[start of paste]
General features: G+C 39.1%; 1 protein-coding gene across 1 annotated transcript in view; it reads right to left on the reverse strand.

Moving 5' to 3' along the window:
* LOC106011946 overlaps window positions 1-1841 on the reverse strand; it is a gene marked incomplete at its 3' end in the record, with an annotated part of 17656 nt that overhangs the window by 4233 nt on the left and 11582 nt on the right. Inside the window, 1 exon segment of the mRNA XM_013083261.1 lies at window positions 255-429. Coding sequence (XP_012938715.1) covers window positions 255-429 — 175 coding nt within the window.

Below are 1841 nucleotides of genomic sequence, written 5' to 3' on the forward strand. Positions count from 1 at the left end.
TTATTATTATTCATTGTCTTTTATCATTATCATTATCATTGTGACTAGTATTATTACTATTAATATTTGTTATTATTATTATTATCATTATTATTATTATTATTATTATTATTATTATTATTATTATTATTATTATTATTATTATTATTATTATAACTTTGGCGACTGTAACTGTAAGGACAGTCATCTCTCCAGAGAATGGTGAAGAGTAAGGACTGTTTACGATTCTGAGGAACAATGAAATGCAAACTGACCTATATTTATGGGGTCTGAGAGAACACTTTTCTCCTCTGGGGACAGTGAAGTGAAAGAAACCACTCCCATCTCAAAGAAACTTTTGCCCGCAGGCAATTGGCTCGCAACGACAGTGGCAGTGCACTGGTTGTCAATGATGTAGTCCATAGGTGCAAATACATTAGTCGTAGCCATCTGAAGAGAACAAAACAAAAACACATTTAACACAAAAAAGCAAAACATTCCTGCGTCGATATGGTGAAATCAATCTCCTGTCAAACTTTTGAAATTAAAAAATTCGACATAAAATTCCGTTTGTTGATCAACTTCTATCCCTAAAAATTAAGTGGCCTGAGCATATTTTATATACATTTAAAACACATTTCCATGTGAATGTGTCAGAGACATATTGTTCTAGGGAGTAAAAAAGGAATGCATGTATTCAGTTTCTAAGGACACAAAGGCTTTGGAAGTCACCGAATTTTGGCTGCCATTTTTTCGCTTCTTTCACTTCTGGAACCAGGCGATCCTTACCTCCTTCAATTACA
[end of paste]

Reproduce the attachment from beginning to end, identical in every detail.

General features: G+C 39.1%; 1 protein-coding gene across 1 annotated transcript in view; it reads right to left on the reverse strand.

Moving 5' to 3' along the window:
* LOC106011946 overlaps window positions 1-1841 on the reverse strand; it is a gene marked incomplete at its 3' end in the record, with an annotated part of 17656 nt that overhangs the window by 4233 nt on the left and 11582 nt on the right. Inside the window, 1 exon segment of the mRNA XM_013083261.1 lies at window positions 255-429. Coding sequence (XP_012938715.1) covers window positions 255-429 — 175 coding nt within the window.

Below are 1841 nucleotides of genomic sequence, written 5' to 3' on the forward strand. Positions count from 1 at the left end.
TTATTATTATTCATTGTCTTTTATCATTATCATTATCATTGTGACTAGTATTATTACTATTAATATTTGTTATTATTATTATTATCATTATTATTATTATTATTATTATTATTATTATTATTATTATTATTATTATTATTATTATTATTATTATAACTTTGGCGACTGTAACTGTAAGGACAGTCATCTCTCCAGAGAATGGTGAAGAGTAAGGACTGTTTACGATTCTGAGGAACAATGAAATGCAAACTGACCTATATTTATGGGGTCTGAGAGAACACTTTTCTCCTCTGGGGACAGTGAAGTGAAAGAAACCACTCCCATCTCAAAGAAACTTTTGCCCGCAGGCAATTGGCTCGCAACGACAGTGGCAGTGCACTGGTTGTCAATGATGTAGTCCATAGGTGCAAATACATTAGTCGTAGCCATCTGAAGAGAACAAAACAAAAACACATTTAACACAAAAAAGCAAAACATTCCTGCGTCGATATGGTGAAATCAATCTCCTGTCAAACTTTTGAAATTAAAAAATTCGACATAAAATTCCGTTTGTTGATCAACTTCTATCCCTAAAAATTAAGTGGCCTGAGCATATTTTATATACATTTAAAACACATTTCCATGTGAATGTGTCAGAGACATATTGTTCTAGGGAGTAAAAAAGGAATGCATGTATTCAGTTTCTAAGGACACAAAGGCTTTGGAAGTCACCGAATTTTGGCTGCCATTTTTTCGCTTCTTTCACTTCTGGAACCAGGCGATCCTTACCTCCTTCAATTACA